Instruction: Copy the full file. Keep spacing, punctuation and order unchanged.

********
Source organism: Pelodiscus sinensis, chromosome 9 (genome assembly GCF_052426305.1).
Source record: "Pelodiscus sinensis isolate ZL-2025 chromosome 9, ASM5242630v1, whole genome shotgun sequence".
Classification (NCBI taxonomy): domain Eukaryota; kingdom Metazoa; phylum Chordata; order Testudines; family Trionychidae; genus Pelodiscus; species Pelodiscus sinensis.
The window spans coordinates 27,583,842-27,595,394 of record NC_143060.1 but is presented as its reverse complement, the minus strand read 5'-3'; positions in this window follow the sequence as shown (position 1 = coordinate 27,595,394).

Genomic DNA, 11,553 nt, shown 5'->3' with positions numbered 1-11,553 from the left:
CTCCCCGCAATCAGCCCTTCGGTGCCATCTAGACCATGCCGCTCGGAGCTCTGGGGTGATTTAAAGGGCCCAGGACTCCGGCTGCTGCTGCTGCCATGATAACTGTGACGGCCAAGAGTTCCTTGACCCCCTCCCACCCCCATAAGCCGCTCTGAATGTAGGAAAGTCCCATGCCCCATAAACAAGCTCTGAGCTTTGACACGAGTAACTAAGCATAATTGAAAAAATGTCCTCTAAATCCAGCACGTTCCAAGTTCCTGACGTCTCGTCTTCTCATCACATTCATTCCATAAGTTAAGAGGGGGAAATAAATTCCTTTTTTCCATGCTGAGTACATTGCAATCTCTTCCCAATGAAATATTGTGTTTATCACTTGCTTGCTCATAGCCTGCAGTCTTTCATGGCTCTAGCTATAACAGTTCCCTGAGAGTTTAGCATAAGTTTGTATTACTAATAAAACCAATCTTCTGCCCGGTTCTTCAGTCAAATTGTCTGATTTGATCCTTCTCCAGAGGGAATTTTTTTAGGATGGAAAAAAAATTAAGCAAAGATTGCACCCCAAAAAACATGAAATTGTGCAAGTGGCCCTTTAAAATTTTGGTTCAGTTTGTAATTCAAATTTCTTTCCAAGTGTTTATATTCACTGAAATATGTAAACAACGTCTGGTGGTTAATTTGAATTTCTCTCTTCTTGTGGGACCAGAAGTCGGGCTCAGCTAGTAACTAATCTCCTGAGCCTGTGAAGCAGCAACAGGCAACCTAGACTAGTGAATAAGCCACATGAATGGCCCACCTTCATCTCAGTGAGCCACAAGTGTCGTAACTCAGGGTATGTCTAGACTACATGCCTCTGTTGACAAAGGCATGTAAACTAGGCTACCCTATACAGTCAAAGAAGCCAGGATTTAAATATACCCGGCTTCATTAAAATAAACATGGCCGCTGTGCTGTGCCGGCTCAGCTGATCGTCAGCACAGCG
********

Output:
Source organism: Pelodiscus sinensis, chromosome 9 (genome assembly GCF_052426305.1).
Source record: "Pelodiscus sinensis isolate ZL-2025 chromosome 9, ASM5242630v1, whole genome shotgun sequence".
Classification (NCBI taxonomy): domain Eukaryota; kingdom Metazoa; phylum Chordata; order Testudines; family Trionychidae; genus Pelodiscus; species Pelodiscus sinensis.
The window spans coordinates 27,583,842-27,595,394 of record NC_143060.1 but is presented as its reverse complement, the minus strand read 5'-3'; positions in this window follow the sequence as shown (position 1 = coordinate 27,595,394).

Genomic DNA, 11,553 nt, shown 5'->3' with positions numbered 1-11,553 from the left:
CTCCCCGCAATCAGCCCTTCGGTGCCATCTAGACCATGCCGCTCGGAGCTCTGGGGTGATTTAAAGGGCCCAGGACTCCGGCTGCTGCTGCTGCCATGATAACTGTGACGGCCAAGAGTTCCTTGACCCCCTCCCACCCCCATAAGCCGCTCTGAATGTAGGAAAGTCCCATGCCCCATAAACAAGCTCTGAGCTTTGACACGAGTAACTAAGCATAATTGAAAAAATGTCCTCTAAATCCAGCACGTTCCAAGTTCCTGACGTCTCGTCTTCTCATCACATTCATTCCATAAGTTAAGAGGGGGAAATAAATTCCTTTTTTCCATGCTGAGTACATTGCAATCTCTTCCCAATGAAATATTGTGTTTATCACTTGCTTGCTCATAGCCTGCAGTCTTTCATGGCTCTAGCTATAACAGTTCCCTGAGAGTTTAGCATAAGTTTGTATTACTAATAAAACCAATCTTCTGCCCGGTTCTTCAGTCAAATTGTCTGATTTGATCCTTCTCCAGAGGGAATTTTTTTAGGATGGAAAAAAAATTAAGCAAAGATTGCACCCCAAAAAACATGAAATTGTGCAAGTGGCCCTTTAAAATTTTGGTTCAGTTTGTAATTCAAATTTCTTTCCAAGTGTTTATATTCACTGAAATATGTAAACAACGTCTGGTGGTTAATTTGAATTTCTCTCTTCTTGTGGGACCAGAAGTCGGGCTCAGCTAGTAACTAATCTCCTGAGCCTGTGAAGCAGCAACAGGCAACCTAGACTAGTGAATAAGCCACATGAATGGCCCACCTTCATCTCAGTGAGCCACAAGTGTCGTAACTCAGGGTATGTCTAGACTACATGCCTCTGTTGACAAAGGCATGTAAACTAGGCTACCCTATACAGTCAAAGAAGCCAGGATTTAAATATACCCGGCTTCATTAAAATAAACATGGCCGCTGTGCTGTGCCGGCTCAGCTGATCGTCAGCACAGCG